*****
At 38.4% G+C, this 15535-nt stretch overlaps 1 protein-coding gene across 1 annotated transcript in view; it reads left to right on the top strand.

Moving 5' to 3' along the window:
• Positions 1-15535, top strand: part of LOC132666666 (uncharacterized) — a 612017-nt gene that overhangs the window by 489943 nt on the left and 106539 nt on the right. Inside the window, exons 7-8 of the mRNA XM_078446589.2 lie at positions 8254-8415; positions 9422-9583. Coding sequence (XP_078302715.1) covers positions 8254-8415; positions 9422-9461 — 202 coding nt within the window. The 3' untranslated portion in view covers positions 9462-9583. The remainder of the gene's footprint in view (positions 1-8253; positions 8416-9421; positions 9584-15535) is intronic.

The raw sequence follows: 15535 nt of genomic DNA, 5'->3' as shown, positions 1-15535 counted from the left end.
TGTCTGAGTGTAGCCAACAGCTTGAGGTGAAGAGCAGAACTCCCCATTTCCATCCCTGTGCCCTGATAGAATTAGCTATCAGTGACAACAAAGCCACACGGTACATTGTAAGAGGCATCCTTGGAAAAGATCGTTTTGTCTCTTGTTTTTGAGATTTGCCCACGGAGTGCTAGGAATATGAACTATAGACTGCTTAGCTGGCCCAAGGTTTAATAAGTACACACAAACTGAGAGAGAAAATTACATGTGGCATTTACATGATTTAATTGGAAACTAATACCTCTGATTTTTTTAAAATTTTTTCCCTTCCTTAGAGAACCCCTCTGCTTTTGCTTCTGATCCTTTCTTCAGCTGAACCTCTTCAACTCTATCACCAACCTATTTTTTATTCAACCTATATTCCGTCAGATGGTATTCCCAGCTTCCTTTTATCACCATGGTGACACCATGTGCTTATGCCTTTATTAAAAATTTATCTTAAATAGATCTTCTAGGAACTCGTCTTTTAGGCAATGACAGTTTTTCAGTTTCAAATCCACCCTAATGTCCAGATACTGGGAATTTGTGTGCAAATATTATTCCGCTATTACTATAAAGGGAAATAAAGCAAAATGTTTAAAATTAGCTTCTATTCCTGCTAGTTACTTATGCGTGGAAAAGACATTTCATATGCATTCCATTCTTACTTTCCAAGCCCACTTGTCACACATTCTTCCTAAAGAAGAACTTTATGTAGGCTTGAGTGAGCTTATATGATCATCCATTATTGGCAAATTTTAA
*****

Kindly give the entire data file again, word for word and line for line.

At 38.4% G+C, this 15535-nt stretch overlaps 1 protein-coding gene across 1 annotated transcript in view; it reads left to right on the top strand.

Moving 5' to 3' along the window:
• Positions 1-15535, top strand: part of LOC132666666 (uncharacterized) — a 612017-nt gene that overhangs the window by 489943 nt on the left and 106539 nt on the right. Inside the window, exons 7-8 of the mRNA XM_078446589.2 lie at positions 8254-8415; positions 9422-9583. Coding sequence (XP_078302715.1) covers positions 8254-8415; positions 9422-9461 — 202 coding nt within the window. The 3' untranslated portion in view covers positions 9462-9583. The remainder of the gene's footprint in view (positions 1-8253; positions 8416-9421; positions 9584-15535) is intronic.

The raw sequence follows: 15535 nt of genomic DNA, 5'->3' as shown, positions 1-15535 counted from the left end.
TGTCTGAGTGTAGCCAACAGCTTGAGGTGAAGAGCAGAACTCCCCATTTCCATCCCTGTGCCCTGATAGAATTAGCTATCAGTGACAACAAAGCCACACGGTACATTGTAAGAGGCATCCTTGGAAAAGATCGTTTTGTCTCTTGTTTTTGAGATTTGCCCACGGAGTGCTAGGAATATGAACTATAGACTGCTTAGCTGGCCCAAGGTTTAATAAGTACACACAAACTGAGAGAGAAAATTACATGTGGCATTTACATGATTTAATTGGAAACTAATACCTCTGATTTTTTTAAAATTTTTTCCCTTCCTTAGAGAACCCCTCTGCTTTTGCTTCTGATCCTTTCTTCAGCTGAACCTCTTCAACTCTATCACCAACCTATTTTTTATTCAACCTATATTCCGTCAGATGGTATTCCCAGCTTCCTTTTATCACCATGGTGACACCATGTGCTTATGCCTTTATTAAAAATTTATCTTAAATAGATCTTCTAGGAACTCGTCTTTTAGGCAATGACAGTTTTTCAGTTTCAAATCCACCCTAATGTCCAGATACTGGGAATTTGTGTGCAAATATTATTCCGCTATTACTATAAAGGGAAATAAAGCAAAATGTTTAAAATTAGCTTCTATTCCTGCTAGTTACTTATGCGTGGAAAAGACATTTCATATGCATTCCATTCTTACTTTCCAAGCCCACTTGTCACACATTCTTCCTAAAGAAGAACTTTATGTAGGCTTGAGTGAGCTTATATGATCATCCATTATTGGCAAATTTTAA